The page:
Eagles: One of These Nights (1975)

This is both my favorite Eagles song, and one of my least favorite albums.  One of These Nights, released in 1975 saw the band’s stock rise, started a transition of members, and  marked a profound shift in their vision.

Officially, the band consisted of Glenn Frey, Don Henley, Randy Meisner, Bernie Leadon and Don Felder.  This was the first full album for guitar player Felder who joined during the late stages of the last album, On the Border, to give the band’s sound a heavier guitar. This album was founding member Leadon’s last with the band, he was reported unhappy with the focus away from country-rock to a grittier rock sound.

The album had three big hits and a couple of other solid tunes, and what I consider to be weaker some filler.  The overall album has a less acoustic sound, a more somber and serious vibe and a texture that feels the songs were built instrument by instrument instead of performed as a group.  Every album going forward would mirror a craftsmanship and high-polish reflecting months of studio perfection.  The fun and imperfection of On the Border was a thing of the past.

Where On the Border lacked the group of major hits, it also was a more consistent album, each song seemed to fit with the rest and the overall quality was high.  One of These Nights is a highly polished album of playing, in fact, it is superb, but it cannot cover up several weak songs.

One of These Nights was a huge seller and was their highest charting album to date.  Nominated for four Grammy Awards, it won for Best Performance for “Lyin’ Eyes.”

One of These Nights also was a change in the group’s vision.  These guys were enjoying success, but they wanted more.  An album with a hit single or two was nice, but they wanted their albums to be deeper and to focus on more consistent material throughout. This also involved shifting way from the country and bluegrass influences to a straighter rock sound.  Strangely, this album, while incorporating a harder edged sound, also included a couple of unusual songs, Bernie Leadon songs, that did not go with this new vision.  The group was becoming less democratic, as Henley and Frey were writing the hits and taking stronger leadership of the band’s direction.  The democracy of the band gave bass player Meisner writing and singing opportunities, as well lead guitarist Leadon, and even Felder got time in the spotlight.  This was about to change.  Hotel California would be a group album, but it was pretty clear who was calling the shots.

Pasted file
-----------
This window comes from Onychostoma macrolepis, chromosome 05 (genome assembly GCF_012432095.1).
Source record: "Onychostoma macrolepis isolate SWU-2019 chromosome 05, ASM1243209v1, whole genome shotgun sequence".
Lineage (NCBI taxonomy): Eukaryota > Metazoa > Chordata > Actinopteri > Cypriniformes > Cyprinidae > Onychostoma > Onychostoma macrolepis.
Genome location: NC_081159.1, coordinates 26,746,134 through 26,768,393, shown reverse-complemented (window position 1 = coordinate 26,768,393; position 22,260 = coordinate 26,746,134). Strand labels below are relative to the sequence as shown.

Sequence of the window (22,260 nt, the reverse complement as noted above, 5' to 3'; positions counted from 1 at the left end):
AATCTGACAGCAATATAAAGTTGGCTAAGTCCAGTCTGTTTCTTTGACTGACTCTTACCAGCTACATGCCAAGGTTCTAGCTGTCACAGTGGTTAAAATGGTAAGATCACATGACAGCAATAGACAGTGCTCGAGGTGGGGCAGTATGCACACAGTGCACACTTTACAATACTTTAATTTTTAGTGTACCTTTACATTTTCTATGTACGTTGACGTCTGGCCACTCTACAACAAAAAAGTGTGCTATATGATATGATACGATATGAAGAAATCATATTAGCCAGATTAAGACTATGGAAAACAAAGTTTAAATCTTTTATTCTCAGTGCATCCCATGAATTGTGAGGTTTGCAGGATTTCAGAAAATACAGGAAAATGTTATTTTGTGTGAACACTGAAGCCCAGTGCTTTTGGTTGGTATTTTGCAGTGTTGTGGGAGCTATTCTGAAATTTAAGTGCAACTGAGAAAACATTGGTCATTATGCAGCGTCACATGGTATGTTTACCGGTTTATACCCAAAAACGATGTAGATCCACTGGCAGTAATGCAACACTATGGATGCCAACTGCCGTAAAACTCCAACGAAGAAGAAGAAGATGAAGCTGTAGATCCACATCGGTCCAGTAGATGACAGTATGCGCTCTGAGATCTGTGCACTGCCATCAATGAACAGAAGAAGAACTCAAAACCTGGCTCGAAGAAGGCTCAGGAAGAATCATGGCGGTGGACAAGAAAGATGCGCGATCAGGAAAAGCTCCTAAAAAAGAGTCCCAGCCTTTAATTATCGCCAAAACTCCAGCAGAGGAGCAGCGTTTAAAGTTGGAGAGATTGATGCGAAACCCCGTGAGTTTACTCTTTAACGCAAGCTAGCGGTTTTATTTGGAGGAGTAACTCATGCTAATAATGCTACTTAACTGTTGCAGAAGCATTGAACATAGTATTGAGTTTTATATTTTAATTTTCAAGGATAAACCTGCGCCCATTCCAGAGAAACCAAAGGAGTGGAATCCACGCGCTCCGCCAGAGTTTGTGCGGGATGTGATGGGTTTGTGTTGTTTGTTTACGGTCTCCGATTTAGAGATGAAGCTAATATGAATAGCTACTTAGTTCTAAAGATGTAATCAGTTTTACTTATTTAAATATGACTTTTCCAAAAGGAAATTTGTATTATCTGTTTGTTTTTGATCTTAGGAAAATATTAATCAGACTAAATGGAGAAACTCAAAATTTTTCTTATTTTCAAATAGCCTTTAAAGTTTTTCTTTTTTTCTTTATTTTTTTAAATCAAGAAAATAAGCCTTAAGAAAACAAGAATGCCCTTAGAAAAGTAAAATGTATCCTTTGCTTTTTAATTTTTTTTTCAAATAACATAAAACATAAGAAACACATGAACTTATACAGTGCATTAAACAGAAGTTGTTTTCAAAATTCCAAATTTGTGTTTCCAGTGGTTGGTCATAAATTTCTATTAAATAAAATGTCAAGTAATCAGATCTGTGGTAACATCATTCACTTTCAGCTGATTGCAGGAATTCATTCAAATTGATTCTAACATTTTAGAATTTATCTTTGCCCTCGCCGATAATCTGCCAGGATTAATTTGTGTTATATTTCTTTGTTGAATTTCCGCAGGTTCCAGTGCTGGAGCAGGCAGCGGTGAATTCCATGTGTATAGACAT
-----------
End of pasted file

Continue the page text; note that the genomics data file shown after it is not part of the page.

Side one

“One of These Nights”  writers: Don Henley / Glenn Frey.  For me, the greatest Eagles song. The “disco” bass of the song, which I do not consider true disco, is a great rhythm for the song.  It sounds more R&B, with a hard rock edge.  The lead guitar is what always attracted me to the song.  Credit Felder with the tasty guitar licks.  The most commercial hard-rock song they ever wrote and showed these guys meant business.  This song gave them credibility as true rockers instead of country-rockers who used electric guitars once and awhile.  Mainly written by Frey, he composed it on the piano, which he plays on the song.  The song reached number one on the chart.